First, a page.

Future Proof: Daragh Murphy, founder of HairyBaby.com

Clever collaborations helped build the Cork-based internet T-shirt retailer’s brand

Daragh Murphy: “If you go on our Facebook page, you’ll see that there’s great interaction with our customers and great banter.”

Daragh Murphy: “If you go on our Facebook page, you’ll see that there’s great interaction with our customers and great banter.”

 

Very few businesses begin in a garden shed with a pirate radio station DJ as managing director. Even fewer are named as curiously as HairyBaby.com.

Despite its modest beginnings with a second-hand computer and single-colour printer, the Cork-based internet T-shirt retailer now employs five people, with this number tripling during the months of November and December.

Daragh Murphy, founder and director of the company, explains the origin of the odd name that everyone remembers: “When I was about to register the business – with a generic name like IrishTees.com – my wife and I took a trip back to my parents’ house in Kerry.

“My wife was flicking through a photo album and there was a picture of me at six weeks old with a head of hair that Elvis would be proud of, while my brothers were as bald as cue balls. She made a fleeting comment that I was a hairy baby, and I named my business after it.”

In the beginning, Murphy saved as much as possible and bought enough stock to keep the business going. As demand grew, the business matured from a shed, to a small office, to a bigger office, before Daragh looked to expand further.

“In 2005, I approached my bank looking for €15,000. We have a quote of their reply hanging on the wall of our offices which reads: ‘You want to sell T-shirts on the internet. Are you sure about that, would ya not try and think of something else?’

“They rejected the request. Although I tried looking for funding elsewhere, I was very much on my own. We’ve been self-funding through our entire existence.”

When the recession hit in 2008, the company remained largely unaffected and online sales figures stayed strong.

“We were saying to ourselves, what is this recession everyone keeps talking about? And then in January 2010, it was like we hit a wall, and people stopped buying overnight. I had to let staff go, strip back production, and stop spending.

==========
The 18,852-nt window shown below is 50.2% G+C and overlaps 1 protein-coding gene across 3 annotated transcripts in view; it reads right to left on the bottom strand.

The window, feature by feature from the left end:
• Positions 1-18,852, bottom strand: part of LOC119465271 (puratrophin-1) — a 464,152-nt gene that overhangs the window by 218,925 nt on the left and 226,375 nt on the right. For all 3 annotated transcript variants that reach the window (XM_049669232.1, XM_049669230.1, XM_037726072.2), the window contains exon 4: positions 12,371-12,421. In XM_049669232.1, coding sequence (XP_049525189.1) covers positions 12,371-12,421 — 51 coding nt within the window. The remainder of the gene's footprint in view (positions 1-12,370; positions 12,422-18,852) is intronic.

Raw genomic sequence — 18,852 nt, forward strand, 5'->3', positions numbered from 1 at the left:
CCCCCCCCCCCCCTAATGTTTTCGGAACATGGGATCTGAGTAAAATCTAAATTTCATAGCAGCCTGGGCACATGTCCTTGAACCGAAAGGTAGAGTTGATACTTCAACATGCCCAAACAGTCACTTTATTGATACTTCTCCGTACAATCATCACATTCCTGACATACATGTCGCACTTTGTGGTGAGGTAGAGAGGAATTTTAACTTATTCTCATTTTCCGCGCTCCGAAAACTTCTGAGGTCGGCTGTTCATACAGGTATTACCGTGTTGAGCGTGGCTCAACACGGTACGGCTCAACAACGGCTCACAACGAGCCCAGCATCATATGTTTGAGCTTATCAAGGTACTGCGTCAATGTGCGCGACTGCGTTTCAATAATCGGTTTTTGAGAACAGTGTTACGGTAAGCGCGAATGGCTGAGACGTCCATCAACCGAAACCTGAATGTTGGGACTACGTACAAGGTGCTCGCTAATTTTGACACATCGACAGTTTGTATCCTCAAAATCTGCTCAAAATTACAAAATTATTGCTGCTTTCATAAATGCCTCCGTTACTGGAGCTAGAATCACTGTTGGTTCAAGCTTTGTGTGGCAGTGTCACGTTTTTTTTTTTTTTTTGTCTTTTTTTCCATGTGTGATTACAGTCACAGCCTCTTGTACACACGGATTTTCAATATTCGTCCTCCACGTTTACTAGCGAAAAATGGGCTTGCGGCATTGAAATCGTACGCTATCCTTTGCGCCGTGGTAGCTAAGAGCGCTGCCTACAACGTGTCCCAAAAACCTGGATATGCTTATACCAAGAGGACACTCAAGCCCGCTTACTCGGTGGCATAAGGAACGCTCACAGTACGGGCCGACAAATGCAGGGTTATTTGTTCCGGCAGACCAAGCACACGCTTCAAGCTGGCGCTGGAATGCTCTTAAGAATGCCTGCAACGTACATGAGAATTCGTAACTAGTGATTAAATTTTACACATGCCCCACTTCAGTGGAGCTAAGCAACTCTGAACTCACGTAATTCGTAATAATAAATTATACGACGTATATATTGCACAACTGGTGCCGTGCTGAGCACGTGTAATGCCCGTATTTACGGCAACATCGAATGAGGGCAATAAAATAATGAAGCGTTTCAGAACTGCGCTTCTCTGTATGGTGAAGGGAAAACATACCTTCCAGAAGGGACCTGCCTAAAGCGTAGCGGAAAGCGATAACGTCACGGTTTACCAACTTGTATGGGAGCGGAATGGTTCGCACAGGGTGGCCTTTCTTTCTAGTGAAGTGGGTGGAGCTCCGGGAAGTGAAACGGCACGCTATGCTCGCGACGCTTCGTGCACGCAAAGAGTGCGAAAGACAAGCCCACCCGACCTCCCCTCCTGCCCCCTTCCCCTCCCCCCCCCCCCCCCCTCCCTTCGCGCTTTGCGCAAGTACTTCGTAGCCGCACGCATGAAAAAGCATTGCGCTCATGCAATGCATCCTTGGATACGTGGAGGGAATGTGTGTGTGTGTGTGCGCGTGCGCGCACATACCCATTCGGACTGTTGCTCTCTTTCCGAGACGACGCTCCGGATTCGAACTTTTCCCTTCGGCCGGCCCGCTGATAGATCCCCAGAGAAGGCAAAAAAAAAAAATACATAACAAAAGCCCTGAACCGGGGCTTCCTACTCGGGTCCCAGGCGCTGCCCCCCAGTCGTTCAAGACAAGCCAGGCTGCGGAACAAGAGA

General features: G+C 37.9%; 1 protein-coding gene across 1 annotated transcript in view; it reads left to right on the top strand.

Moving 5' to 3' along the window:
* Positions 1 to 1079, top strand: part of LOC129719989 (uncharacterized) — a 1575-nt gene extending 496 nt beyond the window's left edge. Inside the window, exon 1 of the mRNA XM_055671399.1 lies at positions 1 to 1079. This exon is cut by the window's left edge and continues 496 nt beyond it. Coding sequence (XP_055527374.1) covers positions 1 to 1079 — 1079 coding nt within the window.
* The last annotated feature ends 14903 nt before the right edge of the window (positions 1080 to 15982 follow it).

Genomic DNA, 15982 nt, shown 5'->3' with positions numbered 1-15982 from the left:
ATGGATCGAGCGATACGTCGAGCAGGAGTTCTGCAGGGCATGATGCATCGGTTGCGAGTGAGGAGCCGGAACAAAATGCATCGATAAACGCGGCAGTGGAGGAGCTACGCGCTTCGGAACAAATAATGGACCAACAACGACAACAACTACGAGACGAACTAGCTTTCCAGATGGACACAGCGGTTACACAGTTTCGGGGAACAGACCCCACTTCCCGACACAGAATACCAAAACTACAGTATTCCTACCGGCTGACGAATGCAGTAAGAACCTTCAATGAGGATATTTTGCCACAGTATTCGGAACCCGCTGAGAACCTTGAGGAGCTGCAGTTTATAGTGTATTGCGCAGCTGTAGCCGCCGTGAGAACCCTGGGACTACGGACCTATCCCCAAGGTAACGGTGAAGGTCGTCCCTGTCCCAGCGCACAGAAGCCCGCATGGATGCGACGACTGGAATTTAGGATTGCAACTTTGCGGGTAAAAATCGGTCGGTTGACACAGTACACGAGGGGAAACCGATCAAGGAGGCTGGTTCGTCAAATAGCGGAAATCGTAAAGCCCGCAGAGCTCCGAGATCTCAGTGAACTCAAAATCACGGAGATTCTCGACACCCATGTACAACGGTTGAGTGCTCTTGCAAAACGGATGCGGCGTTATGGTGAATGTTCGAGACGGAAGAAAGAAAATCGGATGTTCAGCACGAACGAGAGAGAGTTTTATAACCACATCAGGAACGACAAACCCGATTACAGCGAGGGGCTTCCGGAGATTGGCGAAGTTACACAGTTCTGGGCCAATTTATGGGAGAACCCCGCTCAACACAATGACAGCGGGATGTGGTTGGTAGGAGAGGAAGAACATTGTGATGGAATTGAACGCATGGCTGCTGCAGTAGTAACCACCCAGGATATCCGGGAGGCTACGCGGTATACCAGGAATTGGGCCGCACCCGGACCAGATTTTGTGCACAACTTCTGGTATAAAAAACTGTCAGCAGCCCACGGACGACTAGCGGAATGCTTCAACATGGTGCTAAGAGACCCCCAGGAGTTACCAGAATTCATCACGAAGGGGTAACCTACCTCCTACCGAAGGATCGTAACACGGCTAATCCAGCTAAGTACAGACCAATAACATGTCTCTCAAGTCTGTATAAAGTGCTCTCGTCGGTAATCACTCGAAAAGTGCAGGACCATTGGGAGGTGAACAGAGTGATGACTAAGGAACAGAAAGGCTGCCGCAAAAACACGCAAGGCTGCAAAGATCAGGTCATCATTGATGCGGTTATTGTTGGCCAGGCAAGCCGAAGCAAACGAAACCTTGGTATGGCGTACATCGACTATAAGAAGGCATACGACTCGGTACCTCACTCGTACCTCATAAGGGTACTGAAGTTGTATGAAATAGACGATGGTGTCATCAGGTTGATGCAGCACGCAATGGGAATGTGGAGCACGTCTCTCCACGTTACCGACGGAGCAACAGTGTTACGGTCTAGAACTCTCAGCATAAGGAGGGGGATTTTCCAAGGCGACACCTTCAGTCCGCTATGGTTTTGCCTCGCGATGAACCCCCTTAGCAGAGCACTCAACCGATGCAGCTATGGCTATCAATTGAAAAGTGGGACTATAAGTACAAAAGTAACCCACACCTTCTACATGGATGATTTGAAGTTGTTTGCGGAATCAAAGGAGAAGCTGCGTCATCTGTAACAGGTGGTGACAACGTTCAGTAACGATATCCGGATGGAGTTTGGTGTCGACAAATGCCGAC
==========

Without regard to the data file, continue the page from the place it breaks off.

“We had to rethink our approach, so we looked at partnering with other brands that were a good fit with our own. We contacted Hat Trick Productions and pitched the idea of a website based on Father Ted sayings. They agreed, and that has led to a few more partnerships since with, Sminky Animation, Moone Boy and various RTÉ productions.”

Almost immediately, the business changed. The collaborations strengthened the Hairy Baby brand and since then the company has been approached by other brands such as Disney and Paramount Pictures to design T-shirts to help promote their productions.

“In that way the recession was good for us and we’re stronger today because of it. We would have become very complacent if it wasn’t for the recession.”

Last October Hairy Baby accused Dunnes Stores of replicating one of its T-shirt designs and selling it at a fraction of the cost. While at the time there was talk of going to court in a David v Goliath style case, Murphy decided not to pursue Ireland’s largest retail chain.

At the time, although Dunnes Stores refused to comment, it was understood to believe it could see off any legal challenge.

“To us, it was a blatant copy of our T-shirt and creativity. Not of the phrase ‘Sound As A Pound’ – we understand no one owns that – but of our actual design itself.

“I had to drop the case because, as a small business, we simply couldn’t afford to fight a company like Dunnes in court. It’s that kind of thing, where the big companies are taking from the small guys without fear or consequence that really needs to change.

“The only defence, and in many cases advantage, small companies have in that situation is social media. It’s where the little guy can level the playing field and that was the route we choose.”

Hairy Baby has recently won a Sockie social media award for its activity on Facebook, where the companies has more than 46,000 followers.

“There’s great interaction with our customers and great banter. It’s also completely inspired by conversations we have in the office, like ‘Remember crisp sandwiches?’ When’s the last time you had a crisp sandwich?’ And then we’d post that to social media to get our customers’ reaction.”

As Hairy Baby continues to grow, it’s looking to move into a retail space of its own and to take on a new member of staff. With a name as memorable as Hairy Baby, they hope they will attract a crowd to fuss over its designs and merchandise.

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